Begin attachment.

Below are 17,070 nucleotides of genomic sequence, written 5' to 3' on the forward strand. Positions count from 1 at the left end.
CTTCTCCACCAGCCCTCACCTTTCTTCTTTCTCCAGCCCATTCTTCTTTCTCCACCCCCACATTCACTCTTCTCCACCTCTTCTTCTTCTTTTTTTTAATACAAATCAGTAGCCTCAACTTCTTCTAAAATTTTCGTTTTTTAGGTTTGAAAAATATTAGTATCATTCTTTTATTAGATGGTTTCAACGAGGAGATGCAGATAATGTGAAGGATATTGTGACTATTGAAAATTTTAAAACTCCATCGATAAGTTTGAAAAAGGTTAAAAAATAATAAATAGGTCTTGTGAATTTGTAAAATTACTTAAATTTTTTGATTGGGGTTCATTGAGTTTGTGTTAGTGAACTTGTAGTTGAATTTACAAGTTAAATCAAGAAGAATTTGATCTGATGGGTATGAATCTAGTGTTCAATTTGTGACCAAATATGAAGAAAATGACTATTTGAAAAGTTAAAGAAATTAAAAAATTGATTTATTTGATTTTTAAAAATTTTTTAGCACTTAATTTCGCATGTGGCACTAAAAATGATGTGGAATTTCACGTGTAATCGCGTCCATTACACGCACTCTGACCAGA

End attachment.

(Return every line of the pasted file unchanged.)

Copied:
Below are 17,070 nucleotides of genomic sequence, written 5' to 3' on the forward strand. Positions count from 1 at the left end.
CTTCTCCACCAGCCCTCACCTTTCTTCTTTCTCCAGCCCATTCTTCTTTCTCCACCCCCACATTCACTCTTCTCCACCTCTTCTTCTTCTTTTTTTTAATACAAATCAGTAGCCTCAACTTCTTCTAAAATTTTCGTTTTTTAGGTTTGAAAAATATTAGTATCATTCTTTTATTAGATGGTTTCAACGAGGAGATGCAGATAATGTGAAGGATATTGTGACTATTGAAAATTTTAAAACTCCATCGATAAGTTTGAAAAAGGTTAAAAAATAATAAATAGGTCTTGTGAATTTGTAAAATTACTTAAATTTTTTGATTGGGGTTCATTGAGTTTGTGTTAGTGAACTTGTAGTTGAATTTACAAGTTAAATCAAGAAGAATTTGATCTGATGGGTATGAATCTAGTGTTCAATTTGTGACCAAATATGAAGAAAATGACTATTTGAAAAGTTAAAGAAATTAAAAAATTGATTTATTTGATTTTTAAAAATTTTTTAGCACTTAATTTCGCATGTGGCACTAAAAATGATGTGGAATTTCACGTGTAATCGCGTCCATTACACGCACTCTGACCAGA